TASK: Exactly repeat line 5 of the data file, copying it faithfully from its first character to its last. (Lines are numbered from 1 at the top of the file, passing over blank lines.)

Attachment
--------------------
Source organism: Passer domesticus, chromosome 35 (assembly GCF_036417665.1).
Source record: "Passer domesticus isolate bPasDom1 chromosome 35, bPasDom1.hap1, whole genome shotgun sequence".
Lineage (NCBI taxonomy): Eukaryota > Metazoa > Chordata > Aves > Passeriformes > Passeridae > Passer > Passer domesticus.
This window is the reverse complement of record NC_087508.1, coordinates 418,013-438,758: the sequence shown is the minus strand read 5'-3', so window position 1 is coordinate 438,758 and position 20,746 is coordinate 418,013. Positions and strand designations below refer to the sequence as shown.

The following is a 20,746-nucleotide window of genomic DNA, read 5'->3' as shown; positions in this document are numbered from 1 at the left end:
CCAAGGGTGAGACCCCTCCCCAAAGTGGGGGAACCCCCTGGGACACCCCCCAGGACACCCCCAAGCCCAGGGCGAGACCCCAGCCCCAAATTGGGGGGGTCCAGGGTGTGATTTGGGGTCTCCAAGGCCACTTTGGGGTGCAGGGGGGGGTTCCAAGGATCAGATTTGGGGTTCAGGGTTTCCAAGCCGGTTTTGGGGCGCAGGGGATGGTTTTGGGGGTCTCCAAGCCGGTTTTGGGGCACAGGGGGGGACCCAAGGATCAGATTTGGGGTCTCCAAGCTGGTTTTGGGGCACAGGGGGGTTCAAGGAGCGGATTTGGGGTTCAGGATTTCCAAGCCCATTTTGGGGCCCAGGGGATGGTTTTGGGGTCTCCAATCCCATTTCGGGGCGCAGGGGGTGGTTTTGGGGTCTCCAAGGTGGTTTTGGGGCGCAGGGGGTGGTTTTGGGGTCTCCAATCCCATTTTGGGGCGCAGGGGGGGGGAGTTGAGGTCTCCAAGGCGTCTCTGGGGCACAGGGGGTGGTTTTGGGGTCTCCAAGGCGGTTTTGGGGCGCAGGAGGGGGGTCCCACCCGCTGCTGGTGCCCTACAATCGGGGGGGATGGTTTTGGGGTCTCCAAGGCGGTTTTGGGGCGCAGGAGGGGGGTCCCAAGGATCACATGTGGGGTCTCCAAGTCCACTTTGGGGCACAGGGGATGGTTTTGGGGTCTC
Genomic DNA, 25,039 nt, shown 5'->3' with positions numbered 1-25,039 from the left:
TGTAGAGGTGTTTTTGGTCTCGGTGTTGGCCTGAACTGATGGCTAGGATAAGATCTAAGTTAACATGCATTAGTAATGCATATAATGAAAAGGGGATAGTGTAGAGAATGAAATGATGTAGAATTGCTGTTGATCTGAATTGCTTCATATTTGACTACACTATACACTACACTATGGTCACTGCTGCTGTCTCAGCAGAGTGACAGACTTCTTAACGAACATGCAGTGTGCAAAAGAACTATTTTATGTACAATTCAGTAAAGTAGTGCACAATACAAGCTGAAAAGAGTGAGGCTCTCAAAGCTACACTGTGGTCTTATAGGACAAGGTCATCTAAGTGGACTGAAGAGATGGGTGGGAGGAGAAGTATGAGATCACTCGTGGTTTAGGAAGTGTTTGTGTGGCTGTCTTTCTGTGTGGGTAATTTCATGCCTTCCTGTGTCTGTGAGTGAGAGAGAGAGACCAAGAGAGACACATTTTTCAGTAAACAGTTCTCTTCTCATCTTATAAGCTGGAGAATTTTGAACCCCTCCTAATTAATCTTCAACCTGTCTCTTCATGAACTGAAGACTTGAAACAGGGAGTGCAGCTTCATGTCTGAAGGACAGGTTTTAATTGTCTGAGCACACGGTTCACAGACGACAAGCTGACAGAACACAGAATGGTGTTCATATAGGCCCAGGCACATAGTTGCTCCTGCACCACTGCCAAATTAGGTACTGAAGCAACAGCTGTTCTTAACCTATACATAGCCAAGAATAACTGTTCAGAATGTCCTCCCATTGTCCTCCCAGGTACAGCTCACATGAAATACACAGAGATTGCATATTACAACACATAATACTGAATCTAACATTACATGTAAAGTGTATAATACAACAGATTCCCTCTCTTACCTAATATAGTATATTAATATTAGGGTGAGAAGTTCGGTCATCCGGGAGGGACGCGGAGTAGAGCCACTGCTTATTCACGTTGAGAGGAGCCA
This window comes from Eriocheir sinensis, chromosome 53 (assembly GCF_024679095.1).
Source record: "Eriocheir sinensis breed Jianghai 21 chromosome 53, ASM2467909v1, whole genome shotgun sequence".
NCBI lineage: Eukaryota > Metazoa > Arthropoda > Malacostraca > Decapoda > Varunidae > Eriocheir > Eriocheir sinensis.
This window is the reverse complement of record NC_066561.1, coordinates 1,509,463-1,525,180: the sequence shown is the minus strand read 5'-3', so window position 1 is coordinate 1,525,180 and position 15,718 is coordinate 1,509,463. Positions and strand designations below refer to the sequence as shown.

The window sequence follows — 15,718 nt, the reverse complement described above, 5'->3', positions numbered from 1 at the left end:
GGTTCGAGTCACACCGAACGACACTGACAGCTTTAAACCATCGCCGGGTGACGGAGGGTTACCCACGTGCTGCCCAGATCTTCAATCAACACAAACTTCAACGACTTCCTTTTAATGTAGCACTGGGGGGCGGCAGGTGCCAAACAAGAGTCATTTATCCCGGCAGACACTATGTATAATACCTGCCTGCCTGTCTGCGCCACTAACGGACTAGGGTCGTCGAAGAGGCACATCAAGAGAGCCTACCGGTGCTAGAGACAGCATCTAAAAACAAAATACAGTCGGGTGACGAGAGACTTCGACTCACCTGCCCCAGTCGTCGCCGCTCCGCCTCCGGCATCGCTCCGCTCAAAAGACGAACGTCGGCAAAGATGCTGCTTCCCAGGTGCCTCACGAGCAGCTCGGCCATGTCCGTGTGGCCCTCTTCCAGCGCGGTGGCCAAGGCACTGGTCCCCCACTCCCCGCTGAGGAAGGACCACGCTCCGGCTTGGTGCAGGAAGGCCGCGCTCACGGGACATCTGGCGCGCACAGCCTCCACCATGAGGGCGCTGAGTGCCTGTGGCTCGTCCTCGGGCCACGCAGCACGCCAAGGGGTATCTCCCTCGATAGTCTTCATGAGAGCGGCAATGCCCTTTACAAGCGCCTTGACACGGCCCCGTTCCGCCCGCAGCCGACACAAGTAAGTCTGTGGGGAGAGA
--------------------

The following is a 20,746-nucleotide window of genomic DNA, read 5'->3' as shown; positions in this document are numbered from 1 at the left end: